Been there, done that. Many of us have, I’m sure.
“I don’t know the title or the author but I can kinda tell you what the cover looks like. Can you find it for me?”
“Well, why can’t you call Barnes and Noble to see if they have it? Yes, I know this is Sam Weller’s, but I’m really short on time . . .”
Those aren’t the precise words from Rob Tennant’s first play, Booksmart, but you get the gist: customers making outrageous demands of frazzled bookstore employees in the midst of the Christmas rush. One of them (Casey, played by Tyson Baker) decides to go on strike (for what, he isn’t exactly sure) by staging a sit-in in the breakroom, urging his equally underpaid and overeducated co-workers to join him in this class struggle. Marx and Engels, he discovers to his chagrin, are out of stock until January.
It’s hard to be amused by a play after watching a massacre unfold for seven hours on MSNBC, but some smart dialogue and good acting helped. While Tennant occasionally gives his characters too-long paragraphs that can lead to rushed delivery – and the play’s ending is just a bit abrupt if quite tidy – the play is well-conceived and well-written.
Interaction between Baker (who did an effective job of carrying this production) and Sarah Danielle Young (Alex) was strong and seemed genuine. She admits to having had “more than two but less than 10” majors in college but settled on art: “I have a lot of interests. Art was the only one that allowed me to explore them all.” She conveys impatience, exasperation, and tenderness toward Casey, though how she feels romantically about him is never quite clear.
Anne Louise Brings was a delight as Cindy, spunky and a funky dresser (thanks to Aaron Swenson), besotted by The Hunger Games, or maybe just the films (but then she does work in a bookstore), someone who fancies herself as Katniss Everdeen who fancies Peeta (though she does seem to hunt, in a well-acted scene, with Gale as played by Baker), but it was a little confusing – that might have been Peeta, not Gale. (There was an apparent dream sequence in the play, too – featuring all the players, where I got a bit lost. No doubt my bad.)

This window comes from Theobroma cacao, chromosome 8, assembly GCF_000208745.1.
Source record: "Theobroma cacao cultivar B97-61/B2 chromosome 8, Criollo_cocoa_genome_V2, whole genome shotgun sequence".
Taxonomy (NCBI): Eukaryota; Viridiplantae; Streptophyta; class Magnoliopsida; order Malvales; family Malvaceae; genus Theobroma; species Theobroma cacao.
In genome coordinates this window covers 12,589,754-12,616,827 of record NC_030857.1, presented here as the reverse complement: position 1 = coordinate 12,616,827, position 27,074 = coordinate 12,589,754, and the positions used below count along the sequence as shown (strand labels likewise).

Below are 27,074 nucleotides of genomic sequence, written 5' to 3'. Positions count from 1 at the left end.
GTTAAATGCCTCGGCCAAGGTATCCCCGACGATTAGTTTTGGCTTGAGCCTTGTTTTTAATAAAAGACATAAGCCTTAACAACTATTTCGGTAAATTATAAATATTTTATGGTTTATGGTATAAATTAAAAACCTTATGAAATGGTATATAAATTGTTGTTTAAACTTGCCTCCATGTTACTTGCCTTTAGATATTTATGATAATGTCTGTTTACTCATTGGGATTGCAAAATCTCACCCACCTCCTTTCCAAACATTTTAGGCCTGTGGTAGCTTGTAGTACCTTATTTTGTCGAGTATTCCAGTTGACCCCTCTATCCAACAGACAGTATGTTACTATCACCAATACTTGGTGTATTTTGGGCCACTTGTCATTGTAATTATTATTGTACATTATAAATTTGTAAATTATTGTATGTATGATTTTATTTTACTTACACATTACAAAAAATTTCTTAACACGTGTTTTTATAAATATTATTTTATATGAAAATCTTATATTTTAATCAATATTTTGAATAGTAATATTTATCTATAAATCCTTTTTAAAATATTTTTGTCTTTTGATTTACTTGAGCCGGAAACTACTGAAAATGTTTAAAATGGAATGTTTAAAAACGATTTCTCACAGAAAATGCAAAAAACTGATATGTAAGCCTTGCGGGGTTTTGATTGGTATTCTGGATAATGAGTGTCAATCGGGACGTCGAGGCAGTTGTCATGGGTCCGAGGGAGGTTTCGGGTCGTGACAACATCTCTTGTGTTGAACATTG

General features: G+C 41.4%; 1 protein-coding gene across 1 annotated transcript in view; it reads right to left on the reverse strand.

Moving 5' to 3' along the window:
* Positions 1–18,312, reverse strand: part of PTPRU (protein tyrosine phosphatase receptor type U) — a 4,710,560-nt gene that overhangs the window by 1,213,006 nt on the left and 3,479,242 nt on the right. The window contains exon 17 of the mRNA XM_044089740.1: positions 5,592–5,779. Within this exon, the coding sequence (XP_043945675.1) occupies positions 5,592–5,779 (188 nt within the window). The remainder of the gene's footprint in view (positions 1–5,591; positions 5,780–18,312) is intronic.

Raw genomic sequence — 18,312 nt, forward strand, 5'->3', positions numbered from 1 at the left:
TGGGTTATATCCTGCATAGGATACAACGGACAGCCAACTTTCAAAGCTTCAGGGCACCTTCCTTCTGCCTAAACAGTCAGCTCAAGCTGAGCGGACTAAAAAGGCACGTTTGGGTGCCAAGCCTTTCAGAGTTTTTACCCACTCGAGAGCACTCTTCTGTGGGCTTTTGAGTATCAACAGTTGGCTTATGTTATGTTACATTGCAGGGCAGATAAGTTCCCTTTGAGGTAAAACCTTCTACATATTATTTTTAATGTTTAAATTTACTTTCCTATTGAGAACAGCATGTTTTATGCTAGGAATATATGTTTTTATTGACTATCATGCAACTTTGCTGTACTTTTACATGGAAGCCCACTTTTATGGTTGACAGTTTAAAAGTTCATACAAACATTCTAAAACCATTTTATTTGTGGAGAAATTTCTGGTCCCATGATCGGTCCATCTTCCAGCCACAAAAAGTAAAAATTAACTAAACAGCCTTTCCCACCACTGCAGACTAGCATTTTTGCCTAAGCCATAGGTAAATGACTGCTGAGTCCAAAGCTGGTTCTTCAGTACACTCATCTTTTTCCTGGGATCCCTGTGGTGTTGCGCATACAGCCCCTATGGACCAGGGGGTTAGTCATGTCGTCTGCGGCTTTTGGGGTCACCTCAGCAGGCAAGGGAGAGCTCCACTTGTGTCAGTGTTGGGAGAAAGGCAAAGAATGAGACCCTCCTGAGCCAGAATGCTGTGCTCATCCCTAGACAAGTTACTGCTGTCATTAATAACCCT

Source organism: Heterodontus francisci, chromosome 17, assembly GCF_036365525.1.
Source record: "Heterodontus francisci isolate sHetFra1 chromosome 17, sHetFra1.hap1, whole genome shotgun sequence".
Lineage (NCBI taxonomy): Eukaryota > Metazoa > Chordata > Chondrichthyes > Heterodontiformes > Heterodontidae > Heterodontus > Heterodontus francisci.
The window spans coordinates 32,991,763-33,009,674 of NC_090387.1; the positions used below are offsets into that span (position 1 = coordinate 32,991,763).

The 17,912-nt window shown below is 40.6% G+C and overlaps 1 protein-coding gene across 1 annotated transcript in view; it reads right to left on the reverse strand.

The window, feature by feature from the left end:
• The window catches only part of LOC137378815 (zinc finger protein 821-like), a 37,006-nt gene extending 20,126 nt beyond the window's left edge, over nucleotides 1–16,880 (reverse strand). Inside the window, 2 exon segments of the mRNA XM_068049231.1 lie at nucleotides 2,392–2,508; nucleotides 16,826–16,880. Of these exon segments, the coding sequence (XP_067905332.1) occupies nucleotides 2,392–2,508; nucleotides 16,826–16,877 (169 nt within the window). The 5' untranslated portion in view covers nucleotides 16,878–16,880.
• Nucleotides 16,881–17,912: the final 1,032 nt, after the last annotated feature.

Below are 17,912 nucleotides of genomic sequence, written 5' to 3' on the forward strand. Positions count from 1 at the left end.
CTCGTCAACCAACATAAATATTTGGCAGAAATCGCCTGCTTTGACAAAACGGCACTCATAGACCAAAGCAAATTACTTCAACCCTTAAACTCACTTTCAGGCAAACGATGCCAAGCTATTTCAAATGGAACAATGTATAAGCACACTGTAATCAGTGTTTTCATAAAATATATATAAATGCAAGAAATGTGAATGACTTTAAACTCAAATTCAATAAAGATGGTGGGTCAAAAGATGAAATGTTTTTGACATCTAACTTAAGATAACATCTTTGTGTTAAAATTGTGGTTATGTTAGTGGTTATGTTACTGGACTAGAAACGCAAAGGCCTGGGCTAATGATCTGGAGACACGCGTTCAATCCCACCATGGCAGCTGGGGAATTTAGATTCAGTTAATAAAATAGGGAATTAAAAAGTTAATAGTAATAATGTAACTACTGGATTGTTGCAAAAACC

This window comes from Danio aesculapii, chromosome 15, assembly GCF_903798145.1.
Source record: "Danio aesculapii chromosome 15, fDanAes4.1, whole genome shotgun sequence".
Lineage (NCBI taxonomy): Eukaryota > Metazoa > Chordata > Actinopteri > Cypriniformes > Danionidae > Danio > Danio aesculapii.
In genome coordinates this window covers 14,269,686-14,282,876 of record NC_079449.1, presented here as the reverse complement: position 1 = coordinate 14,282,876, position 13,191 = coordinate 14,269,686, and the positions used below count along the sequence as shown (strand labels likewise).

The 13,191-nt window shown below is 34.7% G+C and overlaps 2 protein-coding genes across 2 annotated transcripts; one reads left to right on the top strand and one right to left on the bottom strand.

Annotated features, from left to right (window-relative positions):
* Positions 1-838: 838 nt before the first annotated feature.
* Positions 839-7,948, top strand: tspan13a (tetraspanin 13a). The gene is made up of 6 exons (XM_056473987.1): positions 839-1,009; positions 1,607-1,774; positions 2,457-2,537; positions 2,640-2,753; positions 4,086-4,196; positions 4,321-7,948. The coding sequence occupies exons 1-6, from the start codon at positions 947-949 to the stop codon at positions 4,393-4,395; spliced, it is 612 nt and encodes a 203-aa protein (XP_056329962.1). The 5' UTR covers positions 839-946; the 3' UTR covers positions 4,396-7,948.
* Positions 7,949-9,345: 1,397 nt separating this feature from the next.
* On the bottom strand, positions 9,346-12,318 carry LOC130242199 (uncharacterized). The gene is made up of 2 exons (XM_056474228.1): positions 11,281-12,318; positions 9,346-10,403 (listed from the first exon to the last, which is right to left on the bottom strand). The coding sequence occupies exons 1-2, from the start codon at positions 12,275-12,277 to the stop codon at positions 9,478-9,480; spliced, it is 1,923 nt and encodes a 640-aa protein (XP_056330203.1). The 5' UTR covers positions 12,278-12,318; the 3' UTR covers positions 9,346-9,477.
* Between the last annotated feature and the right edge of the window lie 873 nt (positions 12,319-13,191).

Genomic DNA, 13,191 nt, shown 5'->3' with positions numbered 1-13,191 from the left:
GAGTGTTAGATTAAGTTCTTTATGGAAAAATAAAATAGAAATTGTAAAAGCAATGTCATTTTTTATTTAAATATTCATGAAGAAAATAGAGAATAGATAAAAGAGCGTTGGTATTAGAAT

Another actress that always had my attention was April Fossen as Ruth, a “mother” whose art degree and many years of college teaching as an adjunct (“That’s Latin for ‘no benefits’”) have left her stuck at another low-paying job without benefits. She’s perfection in the part.
Hippie Ed (Joe Crnich), management but never in charge, is always stoned, which makes for some extremely funny exchanges in the breakroom. Ed learns from a customer about Solstice, the Pagan holiday from which Dec. 25th festivities are derived. He’s fascinated, but appalled when he learns the customer is buying a book to prove this to his mother. “Maybe Christmas isn’t the right time for a religious intervention,” he pleads. “Has she read The Christmas Box?”
The sound design shone. You won’t want to be TOO early, as you will be listening to every conceivable version of the red-nosed reindeer song in recording history. That theme, though, carries evenly into the production, as it is playing constantly in the bookstore. Any time the breakroom door opens, the song blares forth, but just until the door closes on it again. Remarkable work by Cheryl Ann Cluff.
It wasn’t an evening of perfect theater, but Thursday was a tech rehearsal and flaws undoubtedly were corrected by opening night. Director Jerry Rapier clearly was seeing to that immediately after the performance. He cares about his company – and his audience.
A grant from The David Ross Fetzer Foundation for Emerging Artists (The Davey Foundation) to playwright Rob Tenant resulted in this Plan-B Theatre production. Four short films produced from foundation grants will be premiered December 15 at the Tower Theatre in Salt Lake City. For tickets and more information about foundation grants visit thedaveyfoundation.org.
“Booksmart” a play by Rob Tennant at Plan-B Theatre, Rose Wagner Performing Arts Center’s Studio Theatre, Salt Lake City, through Dec. 13, planbtheatre.org or 801-355-2787. All performances sold out. A pre-paid wait list will begin one hour prior to show time. You must be in the box office to be added to the list. At show time people will be seated, in order, in any open seats. Others will receive full refunds.